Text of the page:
I’m working on a block exchange this week that requires using batiks; a light, a light-medium, a medium, and a dark. With batik colors, it is hard to determine what tone or shade they are, sometimes, and that is what got me thinking about this post.

I picked out these batiks and laid them out into what I thought fit my four color shades I needed.

Then I switched my camera to black-and-white, and shot them again:

Not bad, but I saw some shades that I didn’t think contrasting quite enough, so I moved them around and shot them again:

Much better, but I still see some lack of contrast between the two middle rows, so more tweaking. I finally got fours rows of clearly differentiated shades of grey, I was happy with it, so I then cut my blocks out to sew together tonight.

Your black-and-white mode on your camera, or in your photo editing software, is a great way to test the value of your quilt fabrics/blocks for contrast, as well as define shades of your colored fabrics.

Color refers to the wavelength of the light, where it falls on the spectrum; red, blue, green, etc. Shade refers to how dark the color is, to make a color darker, you add black to it. Tint refers to how light the color is, to tint a color, you add white. Tone is a little more challenging, it refers to the blueness of a blue, the redness of a red, etc. For instance, you can have a true, pure blue, or a blue that has a yellow tone; the more of one color you add to the first, the more you alter the tone.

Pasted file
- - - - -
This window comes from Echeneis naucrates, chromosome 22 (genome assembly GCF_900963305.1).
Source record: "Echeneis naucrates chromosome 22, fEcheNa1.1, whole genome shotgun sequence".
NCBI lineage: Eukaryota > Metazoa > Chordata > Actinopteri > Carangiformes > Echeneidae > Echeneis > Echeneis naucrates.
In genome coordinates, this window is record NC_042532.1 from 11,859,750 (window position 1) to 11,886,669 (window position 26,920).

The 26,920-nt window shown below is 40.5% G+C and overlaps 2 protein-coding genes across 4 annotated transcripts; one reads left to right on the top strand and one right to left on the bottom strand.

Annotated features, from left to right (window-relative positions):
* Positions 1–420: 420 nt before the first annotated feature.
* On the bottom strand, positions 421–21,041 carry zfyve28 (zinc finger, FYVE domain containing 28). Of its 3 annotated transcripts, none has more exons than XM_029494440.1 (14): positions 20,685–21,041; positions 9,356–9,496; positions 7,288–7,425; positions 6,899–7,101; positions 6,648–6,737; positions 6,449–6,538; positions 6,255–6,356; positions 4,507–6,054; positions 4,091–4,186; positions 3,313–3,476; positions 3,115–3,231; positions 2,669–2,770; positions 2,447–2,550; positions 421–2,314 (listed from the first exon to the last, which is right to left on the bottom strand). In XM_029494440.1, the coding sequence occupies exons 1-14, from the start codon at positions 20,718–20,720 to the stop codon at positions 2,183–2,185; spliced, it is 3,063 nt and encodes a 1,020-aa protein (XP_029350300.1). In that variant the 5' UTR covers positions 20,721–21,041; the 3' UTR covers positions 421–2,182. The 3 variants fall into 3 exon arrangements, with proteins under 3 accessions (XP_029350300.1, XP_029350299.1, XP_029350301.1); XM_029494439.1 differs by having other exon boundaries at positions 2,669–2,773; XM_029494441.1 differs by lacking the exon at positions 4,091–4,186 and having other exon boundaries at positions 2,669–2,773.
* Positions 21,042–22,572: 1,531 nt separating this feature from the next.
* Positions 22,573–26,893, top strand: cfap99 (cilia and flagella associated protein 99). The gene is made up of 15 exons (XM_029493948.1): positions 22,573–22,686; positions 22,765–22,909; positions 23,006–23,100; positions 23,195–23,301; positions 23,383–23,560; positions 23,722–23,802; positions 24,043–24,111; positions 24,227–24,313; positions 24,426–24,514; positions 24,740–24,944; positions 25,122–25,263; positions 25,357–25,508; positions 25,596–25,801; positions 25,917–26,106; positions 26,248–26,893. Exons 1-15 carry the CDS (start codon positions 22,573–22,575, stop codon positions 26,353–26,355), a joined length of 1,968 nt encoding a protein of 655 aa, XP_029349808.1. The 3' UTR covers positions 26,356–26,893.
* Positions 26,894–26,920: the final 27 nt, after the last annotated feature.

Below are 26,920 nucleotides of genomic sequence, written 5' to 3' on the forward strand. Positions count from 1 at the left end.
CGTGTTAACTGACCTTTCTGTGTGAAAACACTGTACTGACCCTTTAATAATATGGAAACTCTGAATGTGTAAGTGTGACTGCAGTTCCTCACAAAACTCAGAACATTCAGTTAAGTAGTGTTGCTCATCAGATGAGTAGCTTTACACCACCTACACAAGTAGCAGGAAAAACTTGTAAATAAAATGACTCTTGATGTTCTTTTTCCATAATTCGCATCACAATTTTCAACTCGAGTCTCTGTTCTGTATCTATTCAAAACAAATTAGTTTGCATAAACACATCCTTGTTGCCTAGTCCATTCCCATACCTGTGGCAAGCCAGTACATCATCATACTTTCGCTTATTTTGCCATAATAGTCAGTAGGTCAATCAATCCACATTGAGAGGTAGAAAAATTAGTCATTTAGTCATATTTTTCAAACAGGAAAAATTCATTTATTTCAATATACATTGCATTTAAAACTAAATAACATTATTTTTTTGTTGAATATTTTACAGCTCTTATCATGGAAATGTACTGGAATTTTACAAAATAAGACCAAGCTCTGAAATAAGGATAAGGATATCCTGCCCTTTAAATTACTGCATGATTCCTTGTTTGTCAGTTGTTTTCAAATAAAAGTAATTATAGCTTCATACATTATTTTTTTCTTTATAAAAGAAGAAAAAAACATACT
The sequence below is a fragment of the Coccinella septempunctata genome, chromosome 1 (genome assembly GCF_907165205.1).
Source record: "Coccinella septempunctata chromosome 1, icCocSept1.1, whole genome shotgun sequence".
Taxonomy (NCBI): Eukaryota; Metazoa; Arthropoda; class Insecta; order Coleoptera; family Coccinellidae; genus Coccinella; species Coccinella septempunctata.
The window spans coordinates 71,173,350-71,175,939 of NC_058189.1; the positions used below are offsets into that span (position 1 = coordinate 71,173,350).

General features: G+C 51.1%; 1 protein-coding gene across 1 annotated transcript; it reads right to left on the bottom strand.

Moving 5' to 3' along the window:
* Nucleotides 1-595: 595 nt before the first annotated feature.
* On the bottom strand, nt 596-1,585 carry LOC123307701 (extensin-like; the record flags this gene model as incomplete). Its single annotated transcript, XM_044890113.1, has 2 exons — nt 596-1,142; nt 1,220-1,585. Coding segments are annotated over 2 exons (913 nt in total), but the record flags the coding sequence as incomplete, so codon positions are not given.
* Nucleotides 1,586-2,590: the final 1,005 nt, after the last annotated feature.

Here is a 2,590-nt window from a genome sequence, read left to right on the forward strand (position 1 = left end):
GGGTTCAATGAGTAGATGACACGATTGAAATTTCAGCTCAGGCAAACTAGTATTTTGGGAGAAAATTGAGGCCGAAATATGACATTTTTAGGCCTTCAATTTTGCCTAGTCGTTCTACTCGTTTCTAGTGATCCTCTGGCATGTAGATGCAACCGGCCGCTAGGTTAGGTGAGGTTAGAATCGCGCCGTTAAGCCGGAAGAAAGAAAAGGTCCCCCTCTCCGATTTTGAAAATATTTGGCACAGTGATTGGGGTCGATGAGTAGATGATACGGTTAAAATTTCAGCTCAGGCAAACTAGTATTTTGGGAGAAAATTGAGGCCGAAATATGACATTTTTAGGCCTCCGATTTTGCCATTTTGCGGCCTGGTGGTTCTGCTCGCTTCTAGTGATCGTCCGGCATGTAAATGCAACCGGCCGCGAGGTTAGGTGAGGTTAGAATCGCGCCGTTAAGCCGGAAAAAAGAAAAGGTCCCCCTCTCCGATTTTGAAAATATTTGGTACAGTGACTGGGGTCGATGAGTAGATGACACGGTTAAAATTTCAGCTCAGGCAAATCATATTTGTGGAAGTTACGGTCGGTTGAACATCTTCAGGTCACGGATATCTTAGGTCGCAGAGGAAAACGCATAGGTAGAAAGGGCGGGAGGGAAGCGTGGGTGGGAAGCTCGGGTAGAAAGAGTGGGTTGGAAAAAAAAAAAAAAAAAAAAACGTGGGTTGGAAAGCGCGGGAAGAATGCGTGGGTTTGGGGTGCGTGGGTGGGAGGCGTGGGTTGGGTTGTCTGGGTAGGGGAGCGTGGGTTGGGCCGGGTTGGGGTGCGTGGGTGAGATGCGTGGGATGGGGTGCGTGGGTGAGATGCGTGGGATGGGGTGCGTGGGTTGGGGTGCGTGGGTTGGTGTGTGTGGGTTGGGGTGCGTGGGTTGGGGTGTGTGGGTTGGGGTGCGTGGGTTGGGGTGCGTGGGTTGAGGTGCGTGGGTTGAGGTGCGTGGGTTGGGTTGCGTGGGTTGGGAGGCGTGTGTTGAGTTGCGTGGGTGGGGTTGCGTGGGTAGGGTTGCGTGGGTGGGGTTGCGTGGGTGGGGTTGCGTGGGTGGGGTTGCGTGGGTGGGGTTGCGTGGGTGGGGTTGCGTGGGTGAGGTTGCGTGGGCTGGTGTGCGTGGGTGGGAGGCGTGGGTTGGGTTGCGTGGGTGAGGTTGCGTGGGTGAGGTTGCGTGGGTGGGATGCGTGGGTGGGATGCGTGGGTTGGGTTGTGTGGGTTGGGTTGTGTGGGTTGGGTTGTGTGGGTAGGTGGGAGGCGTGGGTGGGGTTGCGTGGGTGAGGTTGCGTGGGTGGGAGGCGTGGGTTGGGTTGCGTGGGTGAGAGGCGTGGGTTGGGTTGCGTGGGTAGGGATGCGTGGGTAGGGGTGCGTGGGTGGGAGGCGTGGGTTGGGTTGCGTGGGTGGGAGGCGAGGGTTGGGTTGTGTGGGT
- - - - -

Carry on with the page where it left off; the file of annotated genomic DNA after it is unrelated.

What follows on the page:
I’ve been playing with another color-filled quilt this week, getting this one ready to go off to the long-arm quilter. It’s full of every color of the rainbow…
No worries about enough contrast in that one!

Have you struggled with contrast, shade and color selection in your projects? Do you give much thought to it? How do you work towards a satisfying final product in terms of color and contrast? I’d love to hear your thoughts!

Spring 2009 Virtual Quilt Festival

Amy is hosting a virtual Quilt Show this week. Here is my entry…sure to win Best of Show. (Just kidding, I’m really not that cocky! But since it’s a virtual world…a girl can dream, right?!) I chose this quilt as my entry into Amy’s “Festival” because it was my first true “art quilt” and I truly love how it turned out. The batiks blend together beautifully, I used alot of thread painting and quilting techniques I had not tried before and the overall product is, in my humble opinion, stunning. Here is it’s story:

My sweetie is a major fan of Django Reinhardt, a gypsy jazz musician from Belgium, who died in 1953. In addition to idolizing Django, he plays the guitar (a Martin that he refers to as “The Grail”) and the mandolin. I made him this art quilt for Christmas 2005. The name of the quilt is “Gypsy Django”.